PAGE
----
Why Does Salt Make Everything Taste So Much Better?

It’s hard to overstate the importance of salt. And we’re not just talking about the oft-repeated cooking mantra “salt as you go.” Salt is an essential nutrient for the human body (put simply, we can't live without it), but that’s not all. Salt has also built empires, words (salad, salsa, salary!), and, of course, gazillions of foods. Kimchi, lox, umeboshi, prosciutto, we’re talking about you.

But even if you understand that salt makes food taste good, how does salt work, exactly? Where does salt come from, what does salt do, and why does (nearly) every recipe call for at least a pinch? 

Here’s all that—plus how to shop for salt, how to use it well, and how to dial it back when you’ve gone too far.

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Get to know these six types.


Table salt: Cubic, granular, and fine enough to slip through your fingers, this is typical salt shaker stuff. In the U.S., it’s often enhanced with iodine (a.k.a. iodized salt), a vestige of a widespread deficiency in early 20th century diets. Many people think iodized salt has a metallic aftertaste, but even when table salt is not iodized, we don’t recommend it—it’s so fine that it’s easy to oversalt.

Kosher salt: BA’s workhorse, it’s not necessarily kosher itself—it got its name from its use in the koshering process. Widely available, relatively inexpensive, and easy to grip and pinch, it makes a good all-purpose cooking salt. Diamond Crystal and Morton, the two most common brands in the U.S., are heavily processed—water is injected into underground deposits to dissolve the salt, then that brine is refined for purity and the water is evaporated. Companies like Jacobsen, SaltWorks, and La Baleine make less-refined (and, some say, more flavorful) kosher sea salts.

Fine sea salt: Whether coarse or fine, refined or unrefined, industrially made or artisan-crafted, sea salt is what’s left behind when seawater evaporates (it’s not harvested from ancient deposits). As you’d expect, fine sea salt has been crushed to a sandy texture. It’s easy to find in cylinders at grocery stores like Whole Foods and Trader Joe’s and, unlike flaky sea salt, it’s often mass-produced, making it a little less expensive.

Flaky sea salt: Labor-intensive to produce and pricey to buy, examples include fleur de sel, sel gris, Maldon, and Jacobsen, all of which are made using slightly different methods. (To confuse matters more, there are also flaky salts that come from salt deposits, not directly from the sea.) In all cases, you’re paying for texture and flavor, so use them where they can be appreciated—not in brine or pasta water. Sprinkle over grilled steak or chocolate chip cookies before they hit the oven.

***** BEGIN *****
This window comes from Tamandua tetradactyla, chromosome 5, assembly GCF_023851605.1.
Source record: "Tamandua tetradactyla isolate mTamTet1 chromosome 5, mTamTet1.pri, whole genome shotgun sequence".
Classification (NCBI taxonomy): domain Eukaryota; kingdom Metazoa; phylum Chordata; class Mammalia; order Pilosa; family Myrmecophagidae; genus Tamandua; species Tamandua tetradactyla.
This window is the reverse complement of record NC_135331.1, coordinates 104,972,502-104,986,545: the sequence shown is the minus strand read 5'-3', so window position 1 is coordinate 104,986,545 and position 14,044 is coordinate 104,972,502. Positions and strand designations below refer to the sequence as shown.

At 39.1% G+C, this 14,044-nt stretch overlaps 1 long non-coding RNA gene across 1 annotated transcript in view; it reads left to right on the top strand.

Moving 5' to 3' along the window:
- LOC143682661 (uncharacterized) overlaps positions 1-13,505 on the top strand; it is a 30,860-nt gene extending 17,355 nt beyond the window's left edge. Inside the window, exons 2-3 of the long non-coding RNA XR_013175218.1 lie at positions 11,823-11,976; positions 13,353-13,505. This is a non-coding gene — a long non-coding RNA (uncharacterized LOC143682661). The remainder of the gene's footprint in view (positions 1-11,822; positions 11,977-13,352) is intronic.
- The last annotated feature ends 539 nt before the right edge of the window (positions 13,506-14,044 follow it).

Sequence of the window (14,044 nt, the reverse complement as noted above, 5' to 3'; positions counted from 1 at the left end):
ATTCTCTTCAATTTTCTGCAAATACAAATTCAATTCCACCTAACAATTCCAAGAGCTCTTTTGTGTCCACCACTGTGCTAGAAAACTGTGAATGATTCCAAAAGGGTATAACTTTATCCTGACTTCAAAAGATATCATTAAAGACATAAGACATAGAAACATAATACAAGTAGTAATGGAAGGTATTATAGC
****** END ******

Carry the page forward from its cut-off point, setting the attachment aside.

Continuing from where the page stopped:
Black salt (a.k.a. kala namak): This salt has FLAVOR. Also called bit noon, among other names, its color (which is actually more red than black) and eggy, sulfuric aroma comes from iron-sulfide. Black salt enhances sweet, sour, and tangy flavors and is an essential ingredient in the spice mix chaat masala and the citrusy refreshment nimbu pani.

Himalayan pink salt: Most of this blush salt comes from the Khewra Salt mine in Pakistan. No scientific evidence supports the marketing claims that it’s healthier or cleaner, but it sure is pretty! (Andean pink salt, while similar in color, is collected from underground saltwater springs in Peru.)

Throw out your salt shaker!


“Using a salt shaker is a mistake,” says cookbook author Cal Peternell. Amen to that. It’s hard to gauge how much you’re using and impossible to get a tactical feel for what properly seasoning shrimp, greens, or a couple scrambled eggs means to you. Instead, get a salt cellar or salt box (it can even be a plastic half-pint container) that you can reach all five fingers into for a big pinch. Keep it next to your stove: With your salt readily accessible, you’re more likely to use it as you cook.

When in doubt, remember 1:1.


You’re staring down a raw chicken (it happens), a couple pork chops, or a few fish fillets and you don’t know how much salt to use. A good rule of thumb: Start with 1 tsp. Diamond Crystal kosher salt for every 1 lb. protein. Keep in mind, though, that a piece of skinless, boneless lean protein will require less salt than a fatty, bone-in cut.

A little pinch goes a loooong way.


A pinch of salt–even where you’d least expect it—enhances flavor, cuts through richness, and tempers sweetness. (As for how much “1 pinch” equals? Pinches are personal, but generally between ⅛–¼ tsp.) Start here:

  • Your morning smoothie
  • A scoop of chocolate ice cream
  • Buttered bread
  • Pancakes with maple syrup
  • S’mores
  • Sliced melon, pineapple, or mango
  • Orange and grapefruit wedges
  • Hot chocolate
  • Apple cider
  • Lemonade
  • Cocktails, like Negronis, daiquiris, and, duh, margaritas
  • Any heirloom baking recipe that doesn’t call for it!
  • The tops of galettes, pies, and loaf cakes, with a judicious hand (“It’s a flavor,” says baking legend Dorie Greenspan, “not a decoration.”)

Every dessert needs it.


Salt is the yin to sugar’s yang, the insurance that the cookies you spent all afternoon baking are balanced and not cloyingly sweet. It also makes citrus fresher, warm spices more fragrant, and chocolate richer and bolder.